ship now look to her, in the light of pres
ent revelation?, as very suspicious circum
stances. •■
One of the officers of the San Juan In
spenkinz of Mr. and Mrs. Brown, described
the woman as about 28 or 28 years of age;
reddish hair, light blue eyes, of medium
height and slender build, but very graceful,
mid possessing a perfect figure. The man
was tall and dark-complexioned, weighing
about 180 pounds, with dark hair and
heavy brown mustache.
O:i board the snip the couple kept en
tirely to themselves, refusing all overtures
of friendship, and only answering in the
most monosyllabic, way inquiries made by
friendly passengers.
The man was overheard calling the
woman Nellie on one or two occasions.
The description given by the officers,
leaves no room for doubt as to the identity
of the couple.
What steps. If any, the deserted husband
and wife will take is not known.
Mr. SnelsinKer Is a man who en j >ys the
confidence an I respect of all his neighbors
and acquaintances hi known as a reliable,
prompt and honest business man, and a
loving and indulgent husband. He has not
been In good health for some time, and his
friends day he has b^en tailing rapidly of
la to.
Before the Sao J unn sailed for turn el c
Panama papers contained accounts t.f a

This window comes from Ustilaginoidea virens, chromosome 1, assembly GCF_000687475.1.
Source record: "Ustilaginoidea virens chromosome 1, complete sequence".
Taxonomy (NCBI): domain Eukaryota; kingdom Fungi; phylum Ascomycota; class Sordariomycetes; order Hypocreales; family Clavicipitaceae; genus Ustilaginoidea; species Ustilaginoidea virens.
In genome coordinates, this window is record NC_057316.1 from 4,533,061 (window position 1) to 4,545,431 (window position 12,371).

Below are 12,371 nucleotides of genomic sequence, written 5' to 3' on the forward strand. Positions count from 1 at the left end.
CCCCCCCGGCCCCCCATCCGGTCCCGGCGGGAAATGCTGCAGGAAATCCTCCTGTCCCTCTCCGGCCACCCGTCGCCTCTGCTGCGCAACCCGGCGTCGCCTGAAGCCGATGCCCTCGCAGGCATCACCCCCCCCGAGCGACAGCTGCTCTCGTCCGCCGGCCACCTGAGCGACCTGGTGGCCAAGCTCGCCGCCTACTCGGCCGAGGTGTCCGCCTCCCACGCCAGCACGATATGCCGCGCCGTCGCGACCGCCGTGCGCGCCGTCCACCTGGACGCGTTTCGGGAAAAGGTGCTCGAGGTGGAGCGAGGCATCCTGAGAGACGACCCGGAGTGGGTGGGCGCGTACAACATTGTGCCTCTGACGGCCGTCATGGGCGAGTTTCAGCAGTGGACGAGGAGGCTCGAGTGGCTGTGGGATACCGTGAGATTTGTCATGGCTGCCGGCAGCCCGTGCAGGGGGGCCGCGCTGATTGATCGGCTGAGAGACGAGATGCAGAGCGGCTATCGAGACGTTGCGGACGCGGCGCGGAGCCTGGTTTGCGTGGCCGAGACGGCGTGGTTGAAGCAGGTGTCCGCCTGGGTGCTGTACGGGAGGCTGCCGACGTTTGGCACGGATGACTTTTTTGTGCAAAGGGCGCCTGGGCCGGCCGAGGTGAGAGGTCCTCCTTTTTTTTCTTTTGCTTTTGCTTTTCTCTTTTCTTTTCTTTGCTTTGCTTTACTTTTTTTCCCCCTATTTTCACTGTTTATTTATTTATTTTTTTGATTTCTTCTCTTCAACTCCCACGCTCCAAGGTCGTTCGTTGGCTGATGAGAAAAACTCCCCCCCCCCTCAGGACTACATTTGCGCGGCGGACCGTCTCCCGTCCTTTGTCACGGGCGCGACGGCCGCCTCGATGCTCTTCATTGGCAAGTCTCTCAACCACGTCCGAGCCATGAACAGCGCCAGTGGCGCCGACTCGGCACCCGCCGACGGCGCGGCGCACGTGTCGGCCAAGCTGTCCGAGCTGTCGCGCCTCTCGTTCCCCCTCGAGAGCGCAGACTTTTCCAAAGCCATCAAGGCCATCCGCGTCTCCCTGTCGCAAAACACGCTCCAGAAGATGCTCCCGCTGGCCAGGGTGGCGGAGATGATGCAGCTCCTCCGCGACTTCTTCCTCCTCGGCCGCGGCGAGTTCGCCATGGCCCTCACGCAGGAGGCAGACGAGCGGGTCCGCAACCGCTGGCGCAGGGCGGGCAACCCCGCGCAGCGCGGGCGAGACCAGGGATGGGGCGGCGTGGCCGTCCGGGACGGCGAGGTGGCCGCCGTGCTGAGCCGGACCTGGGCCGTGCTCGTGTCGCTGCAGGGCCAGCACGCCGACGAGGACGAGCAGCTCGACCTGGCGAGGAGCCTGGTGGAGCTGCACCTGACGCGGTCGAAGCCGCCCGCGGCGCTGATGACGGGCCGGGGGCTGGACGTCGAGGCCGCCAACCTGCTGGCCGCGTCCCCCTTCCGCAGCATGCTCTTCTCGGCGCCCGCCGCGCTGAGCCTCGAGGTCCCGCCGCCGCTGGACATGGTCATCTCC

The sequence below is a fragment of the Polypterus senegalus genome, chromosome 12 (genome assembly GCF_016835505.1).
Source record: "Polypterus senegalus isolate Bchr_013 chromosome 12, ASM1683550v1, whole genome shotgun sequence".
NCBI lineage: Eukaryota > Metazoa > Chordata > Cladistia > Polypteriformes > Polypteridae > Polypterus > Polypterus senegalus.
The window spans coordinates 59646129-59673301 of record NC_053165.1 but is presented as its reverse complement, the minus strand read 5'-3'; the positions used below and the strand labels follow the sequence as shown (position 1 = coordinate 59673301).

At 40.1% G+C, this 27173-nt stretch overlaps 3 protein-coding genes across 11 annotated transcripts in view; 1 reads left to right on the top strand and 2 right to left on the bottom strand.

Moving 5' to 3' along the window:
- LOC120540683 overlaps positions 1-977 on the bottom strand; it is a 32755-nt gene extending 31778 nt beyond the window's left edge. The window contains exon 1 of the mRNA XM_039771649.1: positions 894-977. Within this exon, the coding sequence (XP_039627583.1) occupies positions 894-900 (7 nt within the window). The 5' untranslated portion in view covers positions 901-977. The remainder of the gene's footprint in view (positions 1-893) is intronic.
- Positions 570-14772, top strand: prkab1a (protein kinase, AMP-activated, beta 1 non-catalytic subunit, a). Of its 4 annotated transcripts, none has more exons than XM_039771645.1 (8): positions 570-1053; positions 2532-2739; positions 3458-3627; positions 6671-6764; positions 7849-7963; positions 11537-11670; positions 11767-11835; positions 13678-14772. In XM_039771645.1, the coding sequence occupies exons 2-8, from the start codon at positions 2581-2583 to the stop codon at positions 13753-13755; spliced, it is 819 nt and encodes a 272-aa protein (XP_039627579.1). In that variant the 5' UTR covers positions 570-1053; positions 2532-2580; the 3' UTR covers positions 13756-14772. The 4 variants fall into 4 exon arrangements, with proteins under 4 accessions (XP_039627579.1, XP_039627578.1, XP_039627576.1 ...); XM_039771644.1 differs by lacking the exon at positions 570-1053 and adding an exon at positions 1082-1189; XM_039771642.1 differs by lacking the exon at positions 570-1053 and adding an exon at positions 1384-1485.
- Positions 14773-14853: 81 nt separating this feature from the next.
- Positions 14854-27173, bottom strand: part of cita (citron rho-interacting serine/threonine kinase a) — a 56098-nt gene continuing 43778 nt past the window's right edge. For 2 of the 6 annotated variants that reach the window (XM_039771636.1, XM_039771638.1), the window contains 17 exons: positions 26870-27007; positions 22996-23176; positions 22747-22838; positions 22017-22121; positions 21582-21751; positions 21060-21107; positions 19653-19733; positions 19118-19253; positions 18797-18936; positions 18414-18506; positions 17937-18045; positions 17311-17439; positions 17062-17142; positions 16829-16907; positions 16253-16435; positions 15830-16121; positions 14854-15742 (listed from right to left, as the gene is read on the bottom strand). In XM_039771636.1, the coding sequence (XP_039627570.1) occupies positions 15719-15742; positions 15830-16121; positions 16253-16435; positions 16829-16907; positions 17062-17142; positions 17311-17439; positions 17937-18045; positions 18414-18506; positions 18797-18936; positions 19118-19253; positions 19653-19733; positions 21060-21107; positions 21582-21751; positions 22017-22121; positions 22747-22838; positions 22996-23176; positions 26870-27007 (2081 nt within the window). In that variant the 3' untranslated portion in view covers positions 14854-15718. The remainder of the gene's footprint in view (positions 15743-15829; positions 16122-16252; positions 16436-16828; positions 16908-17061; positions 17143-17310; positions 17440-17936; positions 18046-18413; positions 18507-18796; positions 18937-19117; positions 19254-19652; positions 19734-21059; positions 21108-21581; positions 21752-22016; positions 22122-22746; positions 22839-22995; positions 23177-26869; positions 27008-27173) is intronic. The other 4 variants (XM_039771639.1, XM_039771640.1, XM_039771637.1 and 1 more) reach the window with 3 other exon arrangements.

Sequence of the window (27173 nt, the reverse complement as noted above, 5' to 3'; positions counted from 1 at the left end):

California wife eloping with au unknown
PRICE FIVE CENTS.
man and $15,000 of her husband's money.
How the story got out the men aboard the
San Juan are at a loss to know, hut sucpom
that the runaways were met by some ont
who formerly knew them and who told ot
the elopement.
THEY WANTED TO FIGHT.
Why Harry Smith Languishes In a
Prison Cell.
The colored aristocracy south of Market
street was greatly excited yesterday even
ing by rumors of a personal encounter be
tween Harry Smith, a youth well liked by
the dusky belles of the locality, and Ernest
Hogan of minstrel fame. Both man belong
to "the greatest show on earth," at present
holding forth at a popular resort, and
both exhibited! considerable partiality for
the same girl, whose name thay refuse to
connect with the affair.
Smith and Ilogan quarreled over the affair
and parted vowing vengeance on one an